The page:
Well, sort of.

She was having trouble getting on the Internet using her computer's wireless connection.

Now, when she got her computer recently -- it was a replacement Dell sent for one that went bad -- she sat on the couch at the house and got on the Internet. So, I figured the wireless connection worked. But she said it didn't work for her at her apartment, in downtown Athens, or on campus (UGA).

So, Saturday morning, I got up and drove to Athens.

And, sure enough, her wireless wouldn't work. That is, it didn't show a usable signal. It showed some stuff ... likely open networks that others were running ... but not the connection she was expecting.

Here's the thing. I broke out my MacBook ... and it showed the expected connection. Then, I broke out MY Dell laptop -- yes, I took both the MacBook and my Dell laptop with me -- and it showed the expected connection.

We then piled into the car and went downtown. Stopped at a hippie joint called "The Hot Spot" and got on their hot spot.

The Hot Spot -- for hippiesHow did I know it was a hippie joint? Well, the "anti-war" rally sign about the meeting at that place was the first hint.

The other was that it was crawling with hippies. And they sold Coca-Cola in a 12 oz. can for $1.25 plus tax.

I was, by far, the oldest person in the place. And likely the only one who ever had a real job.

Well, there was the girl running the register and playing on the computer that was also the register. Only I'm not sure she's had a real job, either. I mean, if you sell Cokes for $1.25, that's not a job. It's robbery.

Anyway, the MacBook and my Dell notebook was able to get on the wireless network there. But the Little Princess' Dell notebook wasn't picking up the Hot Spot's hot spot signal. While we were sitting in the place.

So, I decided to contact Dell. I went to on my MacBook and found their support site. They wanted the "Service Tag" of her notebook. Which I didn't have.

Then, on the wall, there was suddenly a network jack.

Okay, it was there the whole time, but I didn't notice it.

So, I plugged her notebook in, and it was suddenly online. But not via the wireless.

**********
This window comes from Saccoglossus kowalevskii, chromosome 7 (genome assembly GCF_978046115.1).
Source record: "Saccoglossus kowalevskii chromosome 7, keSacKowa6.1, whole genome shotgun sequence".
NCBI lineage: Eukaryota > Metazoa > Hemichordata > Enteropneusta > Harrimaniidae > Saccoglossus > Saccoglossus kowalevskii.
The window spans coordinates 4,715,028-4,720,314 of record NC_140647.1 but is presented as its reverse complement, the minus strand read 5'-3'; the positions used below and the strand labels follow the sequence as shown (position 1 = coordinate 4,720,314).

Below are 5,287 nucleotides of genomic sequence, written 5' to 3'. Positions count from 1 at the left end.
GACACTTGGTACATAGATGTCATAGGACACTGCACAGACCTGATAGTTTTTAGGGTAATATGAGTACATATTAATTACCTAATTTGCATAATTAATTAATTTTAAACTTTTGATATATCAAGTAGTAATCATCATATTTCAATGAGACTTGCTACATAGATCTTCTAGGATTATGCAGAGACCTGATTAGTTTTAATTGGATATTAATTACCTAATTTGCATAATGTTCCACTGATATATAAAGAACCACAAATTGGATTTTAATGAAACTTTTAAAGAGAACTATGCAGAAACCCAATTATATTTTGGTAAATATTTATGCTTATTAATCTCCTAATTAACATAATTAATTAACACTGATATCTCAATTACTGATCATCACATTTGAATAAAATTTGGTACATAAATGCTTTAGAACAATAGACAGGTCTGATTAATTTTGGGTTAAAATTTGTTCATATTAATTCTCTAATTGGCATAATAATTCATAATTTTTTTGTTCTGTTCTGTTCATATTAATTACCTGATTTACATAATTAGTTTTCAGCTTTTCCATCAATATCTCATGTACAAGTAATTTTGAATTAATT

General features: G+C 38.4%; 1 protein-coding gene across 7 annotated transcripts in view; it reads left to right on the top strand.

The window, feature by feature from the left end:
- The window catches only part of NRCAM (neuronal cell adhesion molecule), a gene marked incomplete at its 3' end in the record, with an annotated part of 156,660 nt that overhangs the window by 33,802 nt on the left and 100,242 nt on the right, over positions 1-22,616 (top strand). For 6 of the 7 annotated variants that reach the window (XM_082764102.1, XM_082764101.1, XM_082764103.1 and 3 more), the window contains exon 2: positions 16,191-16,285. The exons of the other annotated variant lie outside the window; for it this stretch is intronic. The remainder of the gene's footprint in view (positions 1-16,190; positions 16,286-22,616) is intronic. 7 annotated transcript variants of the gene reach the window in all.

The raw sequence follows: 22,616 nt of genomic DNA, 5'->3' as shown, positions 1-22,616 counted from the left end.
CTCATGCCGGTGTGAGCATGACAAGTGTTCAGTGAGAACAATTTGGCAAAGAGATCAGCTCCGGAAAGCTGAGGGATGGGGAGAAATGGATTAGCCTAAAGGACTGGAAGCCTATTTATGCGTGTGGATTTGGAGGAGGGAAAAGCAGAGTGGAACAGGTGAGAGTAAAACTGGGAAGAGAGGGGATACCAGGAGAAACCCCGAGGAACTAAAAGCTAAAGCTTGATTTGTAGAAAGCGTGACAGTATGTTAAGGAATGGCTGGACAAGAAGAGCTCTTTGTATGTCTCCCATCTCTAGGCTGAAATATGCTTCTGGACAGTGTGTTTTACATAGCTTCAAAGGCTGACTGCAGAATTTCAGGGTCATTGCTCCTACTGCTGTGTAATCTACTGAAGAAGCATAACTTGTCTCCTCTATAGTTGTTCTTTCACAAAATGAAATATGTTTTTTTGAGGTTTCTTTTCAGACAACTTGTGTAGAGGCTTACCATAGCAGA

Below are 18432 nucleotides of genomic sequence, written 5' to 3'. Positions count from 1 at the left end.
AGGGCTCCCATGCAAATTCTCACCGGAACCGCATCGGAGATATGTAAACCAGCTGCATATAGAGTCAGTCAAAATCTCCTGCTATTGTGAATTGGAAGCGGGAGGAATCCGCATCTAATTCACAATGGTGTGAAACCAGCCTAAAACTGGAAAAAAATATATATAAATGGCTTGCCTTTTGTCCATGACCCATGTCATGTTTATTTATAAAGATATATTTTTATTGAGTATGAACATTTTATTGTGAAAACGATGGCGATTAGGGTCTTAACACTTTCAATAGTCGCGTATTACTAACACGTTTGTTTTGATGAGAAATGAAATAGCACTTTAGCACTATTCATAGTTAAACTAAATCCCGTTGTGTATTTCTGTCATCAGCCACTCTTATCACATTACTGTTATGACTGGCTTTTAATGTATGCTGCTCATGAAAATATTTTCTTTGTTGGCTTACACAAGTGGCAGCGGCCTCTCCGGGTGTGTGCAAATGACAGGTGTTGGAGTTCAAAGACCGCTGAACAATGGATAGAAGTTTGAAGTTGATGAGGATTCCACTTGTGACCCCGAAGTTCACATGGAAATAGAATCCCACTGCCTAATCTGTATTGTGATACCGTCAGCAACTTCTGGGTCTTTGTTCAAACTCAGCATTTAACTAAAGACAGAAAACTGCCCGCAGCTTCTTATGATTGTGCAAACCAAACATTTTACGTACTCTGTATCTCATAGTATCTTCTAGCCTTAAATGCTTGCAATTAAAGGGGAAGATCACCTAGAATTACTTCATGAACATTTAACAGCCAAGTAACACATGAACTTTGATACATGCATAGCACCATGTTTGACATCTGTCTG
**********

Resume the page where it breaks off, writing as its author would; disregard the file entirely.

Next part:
But, I was able to log on to on her computer and have it scan for the Service Tag.

And now, here's the thing. After the scan, her wireless setup found the Hot Spot!

Which, as best as I can figure, means that an online scan of the computer fixed the thing that was keeping it from finding a connection to go online.

Which you have to think about for a minute.

Yeah, it made my brain hurt.

But, her computer started working like it should.

We finished up there -- got all her latest downloads, updates, and such -- then went on campus.

Sure enough, she had no trouble getting online via the wireless.

Then, back to the apartment.

And there was the problem. Sort of.

Sometimes she was able to get the signal, and sometimes not. Although the MacBook ... and my Dell ... had no problems.

But, it eventually picked up the signal, so all was well.

Got her Windows One Care -- Microsoft's new security suite that integrates with Windows XP and Vista -- to replace her separate apps. Ease of use is the goal.

Took all day for things to happen. Partly because we didn't rush anything. And partly because we made a couple of trips to the store ... and to eat. More about the restaurant later.

A good visit with mission accomplished: fixed her computer. Or at least, let it fix itself.

Friday, October 5, 2007

Busy, busy, busy

This week has been one heckuva week.

Work has been busy. And not just busy, but busy, busy, busy.

We've got a major project rolling out soon, and it's taken a lot of my time. Working on weekends sometimes. Working late sometimes. Not taking lunch sometimes.

I don't mind being busy, but being overwhelmed ... that's something else.

And, to top it off, the Wife suggested a trip over towards Montgomery tonight. Normally, I'd jump at the chance to get out of the house and have some fun, but I'm tired.

Okay, sure, I'm sitting at the computer. Blogging. But that's easy. I just have to sit on my butt and hit some keys. Don't even have to use the brain much. As you can tell, I'm sure.

Oh, and the Little Princess is having a problem with her computer. Check that; her computers. All three of them.

So, I'm heading to Athens in the morning to figure all that out. Or try to, anyway.

Which means that the long week continues through the weekend.

Then Monday hits again.

Ain't life grand!